Release Notes: Numerous minor bugfixes and code cleanups.
Release Notes: This version has been ported to recent Linux kernels. There are many speedups, enhancements, and bugfixes.
Release Notes: New kernel patches for Linux 2.4.5, a new hard_panic patch, a new STOMITH method (apc_ms), initialization script updates, and a slew of updates to the man pages. The following bugs have also been addressed: undefined rscsi_disks symbol, memexp kernel thread issue, memexpd performance degradation over time, problems with HIMEM systems, pool and passamble fixes, GNBD fixes, user-space LFS enhancements, and gfs_jadd improvements.
Release Notes: Support for Linux 2.4.4, addition of Lock Value Blocks (LVBs) for performance enhancement, updated flock and fcntl support, a rewrite of the Pool tools for enhanced functionality, performance improvements when GFS is used as a local vs. cluster FS, a fix for an atime bug, improved df performance, and new STOMITH methods. There are incompatibilities in the GFS modules between 4.0.1 and 4.1; please read the Release Notes on how to upgrade.
Release Notes: The following bugs have been fixed: change to the sorting method for directory code that caused stack problems on some architectures, the ability to mount mulitple GFS MemExp file systems, lockups on umount in rare situations have been eliminated, flock now performs correctly when under major contention loads, time stamp modifications on truncate() have been fixed, obscure bug that caused nodes to try and STOMITH themselves has been eliminated, and a reservation bug occasionally encountered when expanding a file system has been fixed.
Release Notes: This is the first stable release of GFS; there are no known bugs that are not documented in the Release Notes.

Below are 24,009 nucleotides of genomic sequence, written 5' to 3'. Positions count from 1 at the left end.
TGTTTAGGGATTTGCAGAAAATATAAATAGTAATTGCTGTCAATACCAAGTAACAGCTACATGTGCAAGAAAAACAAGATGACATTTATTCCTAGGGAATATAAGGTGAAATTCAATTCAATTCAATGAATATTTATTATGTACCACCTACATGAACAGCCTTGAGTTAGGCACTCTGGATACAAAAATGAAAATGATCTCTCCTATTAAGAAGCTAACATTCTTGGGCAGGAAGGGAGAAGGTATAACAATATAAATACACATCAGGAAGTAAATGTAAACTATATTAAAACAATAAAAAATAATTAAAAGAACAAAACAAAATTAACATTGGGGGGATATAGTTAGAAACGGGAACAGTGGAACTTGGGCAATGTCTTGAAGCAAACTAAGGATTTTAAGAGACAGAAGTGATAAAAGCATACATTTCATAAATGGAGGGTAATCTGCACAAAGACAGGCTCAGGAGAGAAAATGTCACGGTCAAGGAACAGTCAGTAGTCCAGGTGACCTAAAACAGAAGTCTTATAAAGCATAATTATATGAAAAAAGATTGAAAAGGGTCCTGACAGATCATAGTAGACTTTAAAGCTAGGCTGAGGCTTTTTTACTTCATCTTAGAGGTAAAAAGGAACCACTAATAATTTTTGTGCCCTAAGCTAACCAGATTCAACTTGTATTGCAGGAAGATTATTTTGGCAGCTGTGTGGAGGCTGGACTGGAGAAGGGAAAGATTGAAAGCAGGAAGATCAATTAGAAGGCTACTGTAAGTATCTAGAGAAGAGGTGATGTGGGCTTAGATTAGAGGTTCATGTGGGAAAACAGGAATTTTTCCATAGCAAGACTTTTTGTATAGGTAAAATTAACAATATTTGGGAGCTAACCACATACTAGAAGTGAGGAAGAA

Release Notes: Further improvements were made to `memexpd'. A new manual STOMITH method called `meatware' has been added. There is now no reason to run GFS without a STOMITH method and it will be required in the future. `stomithd' now uses a device, instead of /proc to avoid a race condition. Initial ppc-linux support was added. Numerous other stability improvements have also been added to `gserv' and `gclient'. A number of file truncation bugs have been fixed. Preliminary, unstable code for exporting GFS filesystems via kernel-space NFS is included.
Release Notes: Kernel patches have been updated and GFS now runs on 2.2.18. Initial work has begun on porting to 2.4. It is not ready yet, but it should be shortly after 2.4 is officially released. Initial support has also been added for exporting GFS filesystems to non-GFS nodes via kernel-space NFS. Support for banning a GNBD client from a GNBD server has been implemented, as well as a new STOMITH method that utilizes this functionality. Further enhanments have been made to the `memexpd' high availability failover setup and a new tool, `initds', has been introduced for initializing data segments that maintain lock state info. New tools for DMEP operations have also been introduced.
Release Notes: New STOMITH interfaces have been introduced to make it easier to add new methods in the future. Changes have been made to the code basis for `memexpd' with regards to failover. The documentation has been updated. New methods for resource group allocation have been implemented, but are currently undocumented. No changes are required on the part of users and updated documentation will be forthcoming. Some of the kernel patches have been cleaned up, and initial support for MOSIX DFSA has been introduced. Lastly, null locks and lock value blocks have been added to `memexp' to form the foundation for `fcntl' and cluster quota support in the future.
Release Notes: Initial support for failover in the "memexpd" IP lock server has been implemented. The interfaces for KGNB/GNBD have been completely written and improved. There is a new utility for adding additional journals to an existing GFS filesystem called "gfs_jadd". O_SYNC on files and synchronous mounts are implemented under Linux 2.2.X. The deallocation bug (rm -r) present in Beta_1 has been fixed. Numerous enhancements to the entire deallocation process have been added.